Do You Want to Learn an Agglutinative Language? Think Twice!

Well, my native language is an agglutinative one, Turkish. After taking comparative linguistics courses, I understood why so few people speak Turkish because it is crazy! It is hard to guess why people speak such a hard language; its logic is very complex and confusing. There are hundreds of exceptions which makes it almost impossible to make rules 🙂 When you examine the chart below, you will see what I mean 🙂 Thanks God I am native, otherwise I would have to try hard to learn an agglutinative language!

In this chart, you see a Turkish word “muvaffak” meaning successful. By adding suffixes, you can make a whole sentence out of one word! Adding suffixes  alone is not enough because the vowels and the consonants are also changing according to the vowel or consonant that follow.

I’ve found this on internet, so I do not know who made it. However, I would like to thank the creator.

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8 responses to this post.

  1. I love this article! It’s funny and educational at the same time! I have to make something like this for the Russian language. Russian language has certain difficulties, and some pleasant surprises like an absence of articles to the nouns, for example. Although, the latter is a big headache for a Russian who is struggling to be perfect in English or Spanish (languages that have articles to nouns and use them differently – if in comparison). So, you never know about articles perfectly. Zoia Sproesser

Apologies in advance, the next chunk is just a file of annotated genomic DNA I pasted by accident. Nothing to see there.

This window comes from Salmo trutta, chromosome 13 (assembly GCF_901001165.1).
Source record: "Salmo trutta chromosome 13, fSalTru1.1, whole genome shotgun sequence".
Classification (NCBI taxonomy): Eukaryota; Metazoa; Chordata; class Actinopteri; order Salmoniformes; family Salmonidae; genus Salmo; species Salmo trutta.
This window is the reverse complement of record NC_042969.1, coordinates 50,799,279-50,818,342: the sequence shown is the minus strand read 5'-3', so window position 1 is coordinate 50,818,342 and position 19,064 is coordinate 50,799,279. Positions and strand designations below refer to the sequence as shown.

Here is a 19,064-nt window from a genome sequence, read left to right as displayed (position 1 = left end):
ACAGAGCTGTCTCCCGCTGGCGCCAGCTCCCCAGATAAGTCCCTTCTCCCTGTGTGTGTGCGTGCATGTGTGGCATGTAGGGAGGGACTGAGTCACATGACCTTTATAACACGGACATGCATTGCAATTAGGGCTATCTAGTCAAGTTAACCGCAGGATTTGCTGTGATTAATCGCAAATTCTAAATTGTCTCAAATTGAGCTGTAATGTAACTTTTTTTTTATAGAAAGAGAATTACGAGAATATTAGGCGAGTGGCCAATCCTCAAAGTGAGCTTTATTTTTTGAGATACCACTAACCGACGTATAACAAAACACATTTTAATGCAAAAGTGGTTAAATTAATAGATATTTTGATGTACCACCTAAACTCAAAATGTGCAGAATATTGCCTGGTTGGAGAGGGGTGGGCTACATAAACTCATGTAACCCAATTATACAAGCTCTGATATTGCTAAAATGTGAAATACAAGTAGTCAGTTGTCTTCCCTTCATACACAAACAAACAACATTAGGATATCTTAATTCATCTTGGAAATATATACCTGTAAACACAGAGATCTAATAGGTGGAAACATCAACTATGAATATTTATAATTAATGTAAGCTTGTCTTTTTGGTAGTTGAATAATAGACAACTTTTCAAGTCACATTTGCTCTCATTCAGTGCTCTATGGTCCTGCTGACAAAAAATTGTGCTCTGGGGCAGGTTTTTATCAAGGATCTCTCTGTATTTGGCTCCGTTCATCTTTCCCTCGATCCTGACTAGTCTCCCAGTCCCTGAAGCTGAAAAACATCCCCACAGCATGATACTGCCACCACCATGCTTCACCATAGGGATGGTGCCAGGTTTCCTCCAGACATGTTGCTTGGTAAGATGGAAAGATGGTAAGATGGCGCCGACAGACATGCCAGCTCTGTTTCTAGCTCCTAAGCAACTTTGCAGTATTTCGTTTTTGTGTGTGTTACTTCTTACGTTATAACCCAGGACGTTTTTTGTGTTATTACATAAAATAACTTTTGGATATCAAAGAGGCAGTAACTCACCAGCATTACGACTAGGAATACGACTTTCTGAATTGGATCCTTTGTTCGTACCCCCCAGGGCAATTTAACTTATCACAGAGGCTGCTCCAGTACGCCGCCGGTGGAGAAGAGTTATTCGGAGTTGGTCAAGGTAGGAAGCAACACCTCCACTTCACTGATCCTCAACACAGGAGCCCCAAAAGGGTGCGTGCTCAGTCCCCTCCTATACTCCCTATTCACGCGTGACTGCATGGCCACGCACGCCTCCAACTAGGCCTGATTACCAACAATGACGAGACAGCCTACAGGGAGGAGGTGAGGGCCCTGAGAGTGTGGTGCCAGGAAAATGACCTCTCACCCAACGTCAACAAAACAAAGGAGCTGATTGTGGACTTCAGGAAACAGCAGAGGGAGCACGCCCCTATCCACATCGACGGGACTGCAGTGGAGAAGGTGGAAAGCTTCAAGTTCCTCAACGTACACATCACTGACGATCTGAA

Reply

  2. Posted by Enric Villamor Casas on May 10, 2012 at 10:15

    I thought German was difficult because there are many words made by addition, as for example Ehefahigkeiterklärung, that can be translated as “Attestation of ability to get married” or “Certificado de capacidad matrimonial”, or some languages in the south of India that use really long words made by addition.

    Reply

  3. I love this discussion! Thank you, the creator, and participators! Its smart and witty at the same time! Not boring!
    Zoia Sproesser

    Reply

  4. I just realized that I repeated myself by my second comment. That reminded me of a wonderful little book I just read about the forgetfulness. Absolutely funny. D:

    Reply

  5. Posted by benny on May 15, 2012 at 19:27

    Hmm.. Dravidian languages are also not behind! Example from Malayalam (India) – “By hitting the car run by Smith, an elephant became mad” can be “”

    Reply

  6. Posted by benny on May 15, 2012 at 19:27

    Hmm.. Dravidian languages are also almost same! Example from Malayalam (India) – “Rama ran and picked it” – “രാമനോടിചെന്നെടുത്തു”. What will MT gurus do for Agglutinative languages?

    Reply

  7. Posted by Karl Gluck on May 22, 2012 at 05:28

    I currently work in a multilingual office and many of our clients are Uzbek. I often hear our Uzbek speaker saying things that sound like (not pretending I know Uzbek!) “ladatrabutsagalmupaYAQSHIMSIS.” now at least I know why the words are so long! Thanks!

    Reply

  8. I’ve heard that Turkish has only one irregular verb.
    If that’s true, it’s an advantage.

    Reply

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